Papua New Guinea Villager Receives Major Environment and Human Rights Award for Protecting Forests from Corrupt Timber Trade with China
Paul Pavol recognized by Alexander Soros Foundation Award; Locked in conflict with Malaysian logger destroying virgin forest with impunity to supply global appetite for cheap wood products – from floorboards to coffee stirrers
New York, NY (September 29, 2016)
The Alexander Soros Foundation today announced that it has conferred its annual Award for Environmental and Human Rights Activism on Paul Palosualrea Pavol of New Britain Island, Papua New Guinea (PNG) for his courage and commitment to protecting his community’s land and forests from the illegal and aggressive operations of one of the world’s largest logging companies. The villager-turned-activist’s struggle sheds a spotlight on PNG’s tainted timber trade with China, marked by rampant illicit activity, and fueled by the world’s appetite for cheap wood products.
Since 2010, Paul has spoken out fearlessly against the appropriation of vast areas of rainforest in his home district of Pomio by Malaysian logging outfit Rimbunan Hijau (RH), which is only one of many companies bulldozing PNG’s forests. Though RH—which is responsible for about one third of all PNG’s log exports—claims to be “a genuine partner in PNG’s nation building process,” its Pomio operations have been met with fierce opposition by locals from the outset.
“The story of Paul’s David and Goliath struggle against Rimbunan Hijau is only one example of the many struggles playing out across PNG’s forest frontier,” said Alex Soros, Founder of the Alexander Soros Foundation. “Major timber importers like China are fueling this environmental and humanitarian crisis as a willing buyer of illicit wood from PNG. Once exported from PNG, this wood is processed into a range of cheap products shipped worldwide. Responsible timber traders and buyers must ensure they can trace their timber back to the forest, and avoid timber associated with the abuses that Paul and his community have bravely spoken out against.”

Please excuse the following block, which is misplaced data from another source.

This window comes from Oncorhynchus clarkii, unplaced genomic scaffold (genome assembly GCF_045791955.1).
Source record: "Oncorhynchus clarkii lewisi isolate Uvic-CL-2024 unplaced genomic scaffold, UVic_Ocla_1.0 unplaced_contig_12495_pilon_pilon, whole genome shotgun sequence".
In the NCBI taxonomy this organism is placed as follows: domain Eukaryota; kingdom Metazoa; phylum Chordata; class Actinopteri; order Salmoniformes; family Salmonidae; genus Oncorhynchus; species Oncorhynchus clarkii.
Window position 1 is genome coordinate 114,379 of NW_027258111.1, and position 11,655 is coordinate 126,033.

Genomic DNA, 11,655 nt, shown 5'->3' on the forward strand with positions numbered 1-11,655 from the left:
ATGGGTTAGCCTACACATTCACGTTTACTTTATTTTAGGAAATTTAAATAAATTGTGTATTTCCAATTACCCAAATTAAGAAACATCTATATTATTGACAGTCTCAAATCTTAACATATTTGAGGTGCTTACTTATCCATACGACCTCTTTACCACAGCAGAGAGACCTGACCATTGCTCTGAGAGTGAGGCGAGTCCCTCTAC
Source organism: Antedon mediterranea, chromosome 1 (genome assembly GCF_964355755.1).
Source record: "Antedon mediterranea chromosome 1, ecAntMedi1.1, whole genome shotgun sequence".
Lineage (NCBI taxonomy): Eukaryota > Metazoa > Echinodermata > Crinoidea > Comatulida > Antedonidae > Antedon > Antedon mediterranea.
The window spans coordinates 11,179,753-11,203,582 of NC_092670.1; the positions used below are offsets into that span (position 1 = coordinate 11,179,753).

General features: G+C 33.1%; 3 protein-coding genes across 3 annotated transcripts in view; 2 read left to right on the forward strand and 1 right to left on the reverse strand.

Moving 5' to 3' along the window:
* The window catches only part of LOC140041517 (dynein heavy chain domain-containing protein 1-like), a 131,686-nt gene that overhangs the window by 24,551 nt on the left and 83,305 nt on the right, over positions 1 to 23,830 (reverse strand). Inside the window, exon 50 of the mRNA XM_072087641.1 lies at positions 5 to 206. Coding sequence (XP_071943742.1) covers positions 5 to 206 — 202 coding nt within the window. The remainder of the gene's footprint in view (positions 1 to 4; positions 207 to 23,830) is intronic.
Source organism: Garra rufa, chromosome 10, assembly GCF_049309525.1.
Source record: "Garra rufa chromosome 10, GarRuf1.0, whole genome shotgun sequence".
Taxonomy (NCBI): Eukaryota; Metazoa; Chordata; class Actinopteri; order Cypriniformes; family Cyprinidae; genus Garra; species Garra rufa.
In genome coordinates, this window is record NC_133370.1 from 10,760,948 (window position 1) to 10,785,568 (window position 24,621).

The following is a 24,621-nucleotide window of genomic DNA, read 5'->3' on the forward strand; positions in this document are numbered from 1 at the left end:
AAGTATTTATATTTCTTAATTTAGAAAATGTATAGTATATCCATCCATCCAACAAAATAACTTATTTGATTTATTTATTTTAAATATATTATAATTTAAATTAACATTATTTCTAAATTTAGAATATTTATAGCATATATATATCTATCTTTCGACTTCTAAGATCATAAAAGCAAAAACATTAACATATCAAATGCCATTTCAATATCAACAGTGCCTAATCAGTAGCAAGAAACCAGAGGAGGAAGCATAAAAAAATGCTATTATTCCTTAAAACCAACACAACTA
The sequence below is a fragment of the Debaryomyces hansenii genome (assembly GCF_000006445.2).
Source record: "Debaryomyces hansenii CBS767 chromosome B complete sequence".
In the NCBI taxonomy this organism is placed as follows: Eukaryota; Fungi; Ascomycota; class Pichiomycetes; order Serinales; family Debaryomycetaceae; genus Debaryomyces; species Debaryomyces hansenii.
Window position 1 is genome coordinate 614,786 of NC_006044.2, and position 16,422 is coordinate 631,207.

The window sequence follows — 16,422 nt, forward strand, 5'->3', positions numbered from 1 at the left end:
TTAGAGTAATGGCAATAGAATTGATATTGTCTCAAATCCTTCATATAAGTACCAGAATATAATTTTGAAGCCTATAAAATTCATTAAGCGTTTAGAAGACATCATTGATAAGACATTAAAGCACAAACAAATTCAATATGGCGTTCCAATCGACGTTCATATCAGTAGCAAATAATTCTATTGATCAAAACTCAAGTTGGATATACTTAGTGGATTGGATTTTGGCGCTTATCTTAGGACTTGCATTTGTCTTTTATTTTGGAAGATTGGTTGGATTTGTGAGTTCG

Home to one of the world’s largest stretches of rainforest, which contain seven percent of the world’s plant and animal species, PNG is seeing increased deforestation as logging and palm oil industries expand following government hands outs of huge areas of land mostly belonging to communities like Paul’s to companies.
Between 2002 and 2011, the PNG government handed out over 50,000 square kilometers of community land using so-called Special Agriculture and Business Leases (SABLs). Though a government inquiry found that nearly all the SABLs reviewed were issued in violation of PNG law, the government never followed up on the investigation, and logging exports supported by SABLs—and timber buyers in China—continue.
“My community depends on our land and forests for our survival, and I cannot stand by and watch it be permanently destroyed,” Pavol said. “I have no choice but to stand up and raise my voice because if we do not defend our land, no one will. We started this fight in 2010, and I am not going to stop until there is justice and our land is safe. I am thankful that the Alexander Soros Foundation has recognized me for this award, and I hope that this moment is a major turning point in our fight.”